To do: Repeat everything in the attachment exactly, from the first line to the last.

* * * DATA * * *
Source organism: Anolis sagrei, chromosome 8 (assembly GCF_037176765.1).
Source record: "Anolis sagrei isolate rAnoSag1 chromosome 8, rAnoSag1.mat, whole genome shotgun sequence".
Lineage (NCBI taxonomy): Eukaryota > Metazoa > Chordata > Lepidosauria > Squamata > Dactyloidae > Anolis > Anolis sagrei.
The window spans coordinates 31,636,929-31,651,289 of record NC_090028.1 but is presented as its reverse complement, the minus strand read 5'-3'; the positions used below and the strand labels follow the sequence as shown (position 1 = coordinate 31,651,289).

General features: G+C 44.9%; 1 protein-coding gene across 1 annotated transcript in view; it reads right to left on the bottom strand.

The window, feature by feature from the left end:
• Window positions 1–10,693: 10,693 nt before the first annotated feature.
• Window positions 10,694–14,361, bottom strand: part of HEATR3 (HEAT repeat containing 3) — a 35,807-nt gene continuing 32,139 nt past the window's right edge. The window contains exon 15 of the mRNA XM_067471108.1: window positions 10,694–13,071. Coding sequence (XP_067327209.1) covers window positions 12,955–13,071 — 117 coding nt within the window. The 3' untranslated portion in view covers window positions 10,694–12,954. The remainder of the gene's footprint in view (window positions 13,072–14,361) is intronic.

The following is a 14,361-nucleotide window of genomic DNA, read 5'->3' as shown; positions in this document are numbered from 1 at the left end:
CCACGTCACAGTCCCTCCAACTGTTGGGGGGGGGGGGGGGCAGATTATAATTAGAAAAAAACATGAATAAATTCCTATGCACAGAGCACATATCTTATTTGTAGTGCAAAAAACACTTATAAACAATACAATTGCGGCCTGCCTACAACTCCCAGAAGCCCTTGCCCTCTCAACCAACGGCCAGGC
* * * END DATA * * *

Source organism: Anolis sagrei, chromosome 8 (assembly GCF_037176765.1).
Source record: "Anolis sagrei isolate rAnoSag1 chromosome 8, rAnoSag1.mat, whole genome shotgun sequence".
Lineage (NCBI taxonomy): Eukaryota > Metazoa > Chordata > Lepidosauria > Squamata > Dactyloidae > Anolis > Anolis sagrei.
The window spans coordinates 31,636,929-31,651,289 of record NC_090028.1 but is presented as its reverse complement, the minus strand read 5'-3'; the positions used below and the strand labels follow the sequence as shown (position 1 = coordinate 31,651,289).

General features: G+C 44.9%; 1 protein-coding gene across 1 annotated transcript in view; it reads right to left on the bottom strand.

The window, feature by feature from the left end:
• Window positions 1–10,693: 10,693 nt before the first annotated feature.
• Window positions 10,694–14,361, bottom strand: part of HEATR3 (HEAT repeat containing 3) — a 35,807-nt gene continuing 32,139 nt past the window's right edge. The window contains exon 15 of the mRNA XM_067471108.1: window positions 10,694–13,071. Coding sequence (XP_067327209.1) covers window positions 12,955–13,071 — 117 coding nt within the window. The 3' untranslated portion in view covers window positions 10,694–12,954. The remainder of the gene's footprint in view (window positions 13,072–14,361) is intronic.

The following is a 14,361-nucleotide window of genomic DNA, read 5'->3' as shown; positions in this document are numbered from 1 at the left end:
CCACGTCACAGTCCCTCCAACTGTTGGGGGGGGGGGGGGGCAGATTATAATTAGAAAAAAACATGAATAAATTCCTATGCACAGAGCACATATCTTATTTGTAGTGCAAAAAACACTTATAAACAATACAATTGCGGCCTGCCTACAACTCCCAGAAGCCCTTGCCCTCTCAACCAACGGCCAGGC